vantaged minority populations in care . The feasibility of
integrating outreach interventions with substance-dependence
treatment should also be explored [70, 108, 112].
Interventions that incorporate case management have also
been successful in enhancing linkage to care among racial and
ethnic minorities. The Antiretroviral Treatment Access Study
(ARTAS) was a brief strengths-based case management in-
terventionimplementedinhealthdepartments and community-
based organizations that involved client identification of
strengths and abilities and the development of a personalized
plan to acquire needed resources. ARTAS successfully linked
79% of recently diagnosed participants (497/626) to a primary
HIV care provider within 6 months. Hispanic subjects were
more likely to be engaged in HIV care than other racial and
ethnic groups (odds ratio, 2.14; 95% CI, 1.03– 4.43) .
in 4 states, comparing the efficacy of passive referral to a case
management intervention in linking persons recently diagnosed
to care. Individuals receiving the strengths-based case manage-
ment intervention were 41% more likely to see a medical pro-
vider in consecutive 6-month intervals than those receiving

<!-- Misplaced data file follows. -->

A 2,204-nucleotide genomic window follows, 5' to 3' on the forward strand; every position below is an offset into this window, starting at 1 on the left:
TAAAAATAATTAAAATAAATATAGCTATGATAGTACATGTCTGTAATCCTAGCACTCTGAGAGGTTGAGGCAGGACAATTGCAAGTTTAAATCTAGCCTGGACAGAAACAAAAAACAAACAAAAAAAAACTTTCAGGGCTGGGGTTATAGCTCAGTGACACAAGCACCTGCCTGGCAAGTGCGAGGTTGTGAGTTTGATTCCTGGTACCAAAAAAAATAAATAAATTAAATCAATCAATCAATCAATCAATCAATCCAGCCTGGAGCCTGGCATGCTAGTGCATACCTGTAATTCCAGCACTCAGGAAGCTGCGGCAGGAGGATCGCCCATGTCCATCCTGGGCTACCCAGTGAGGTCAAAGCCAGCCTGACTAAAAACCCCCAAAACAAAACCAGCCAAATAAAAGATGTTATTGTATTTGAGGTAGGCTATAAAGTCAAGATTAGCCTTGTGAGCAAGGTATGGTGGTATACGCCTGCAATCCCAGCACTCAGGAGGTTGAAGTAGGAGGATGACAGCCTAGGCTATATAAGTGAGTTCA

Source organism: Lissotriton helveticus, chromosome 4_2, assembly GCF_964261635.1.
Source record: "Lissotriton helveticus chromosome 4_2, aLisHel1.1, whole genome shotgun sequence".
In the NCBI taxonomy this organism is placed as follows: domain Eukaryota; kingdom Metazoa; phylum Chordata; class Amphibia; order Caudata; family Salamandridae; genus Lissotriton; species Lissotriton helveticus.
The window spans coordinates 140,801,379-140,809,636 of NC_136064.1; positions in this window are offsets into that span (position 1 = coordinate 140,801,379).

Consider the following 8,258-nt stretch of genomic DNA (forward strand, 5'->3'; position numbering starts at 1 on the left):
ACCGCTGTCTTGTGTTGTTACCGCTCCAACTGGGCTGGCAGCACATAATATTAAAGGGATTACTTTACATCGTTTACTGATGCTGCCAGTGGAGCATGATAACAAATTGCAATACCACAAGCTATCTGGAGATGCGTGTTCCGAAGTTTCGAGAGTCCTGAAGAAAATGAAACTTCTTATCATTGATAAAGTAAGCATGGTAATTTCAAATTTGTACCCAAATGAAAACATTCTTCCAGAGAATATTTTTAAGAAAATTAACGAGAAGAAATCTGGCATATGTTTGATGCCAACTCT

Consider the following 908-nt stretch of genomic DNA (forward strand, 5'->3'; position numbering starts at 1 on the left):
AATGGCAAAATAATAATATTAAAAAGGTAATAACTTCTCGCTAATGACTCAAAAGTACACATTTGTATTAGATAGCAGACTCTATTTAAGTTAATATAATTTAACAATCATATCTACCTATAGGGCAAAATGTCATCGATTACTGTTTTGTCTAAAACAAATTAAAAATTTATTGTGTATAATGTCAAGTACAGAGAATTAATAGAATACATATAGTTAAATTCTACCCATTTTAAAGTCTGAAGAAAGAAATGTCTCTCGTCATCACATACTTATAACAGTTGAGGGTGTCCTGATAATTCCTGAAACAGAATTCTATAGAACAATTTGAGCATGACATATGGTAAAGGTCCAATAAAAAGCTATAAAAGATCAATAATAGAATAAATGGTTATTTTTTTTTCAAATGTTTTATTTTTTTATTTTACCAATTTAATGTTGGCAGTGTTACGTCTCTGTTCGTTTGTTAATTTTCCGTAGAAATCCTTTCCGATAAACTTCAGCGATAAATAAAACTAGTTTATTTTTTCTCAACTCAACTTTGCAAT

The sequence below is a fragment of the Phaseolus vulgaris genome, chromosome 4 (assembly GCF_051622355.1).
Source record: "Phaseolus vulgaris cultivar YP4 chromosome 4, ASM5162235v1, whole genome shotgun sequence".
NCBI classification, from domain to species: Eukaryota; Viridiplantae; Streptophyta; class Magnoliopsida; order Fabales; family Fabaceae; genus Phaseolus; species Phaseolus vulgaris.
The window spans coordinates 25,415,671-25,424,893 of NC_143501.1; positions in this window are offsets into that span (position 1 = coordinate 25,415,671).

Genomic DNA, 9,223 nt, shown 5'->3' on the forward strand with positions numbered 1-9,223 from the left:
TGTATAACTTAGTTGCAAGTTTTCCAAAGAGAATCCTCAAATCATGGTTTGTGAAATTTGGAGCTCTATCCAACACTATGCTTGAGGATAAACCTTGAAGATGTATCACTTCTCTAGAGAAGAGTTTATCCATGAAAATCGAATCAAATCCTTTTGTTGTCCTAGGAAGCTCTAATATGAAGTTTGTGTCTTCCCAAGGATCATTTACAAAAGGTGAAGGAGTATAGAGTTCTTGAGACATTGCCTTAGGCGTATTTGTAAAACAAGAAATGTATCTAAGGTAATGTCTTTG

passive referral to care (relative risk, 1.41; 95% CI, 1.1–1.6). The
intervention had a stronger impact on Hispanic participants
(relative risk, 2.16; 95% CI, 1.40–3.35) than on participants of
other ethnicities .
Colocationofmedicalcareandothersupport serviceshas also
been shown to be an important factor in engaging marginalized
in the ARTAS intervention at a site colocated with HIV medical
care providers were more likely to be linked to care . In
a program designed to facilitate HIV health care utilization
among mostly minority populations in Bronx, New York,
through colocation of case management, support groups,
mental health, and harm reduction services, Cunningham et al
found that case management and HIV support group visits were
associated with 1.9 and 2.3 greater odds, respectively, of quar-
terly medical visits among participants .
In summary, factors such as substance use, poverty, un-
employment, lack of educational opportunities, and marginali-
zation from the health care system constitute multilevel barriers
to care for vulnerable subpopulations of HIV-infected hetero-
sexual men. Consequently, interventions that address social and
structural barriers to care through case management, colocation
of services, and outreach have been shown to enhance linkage to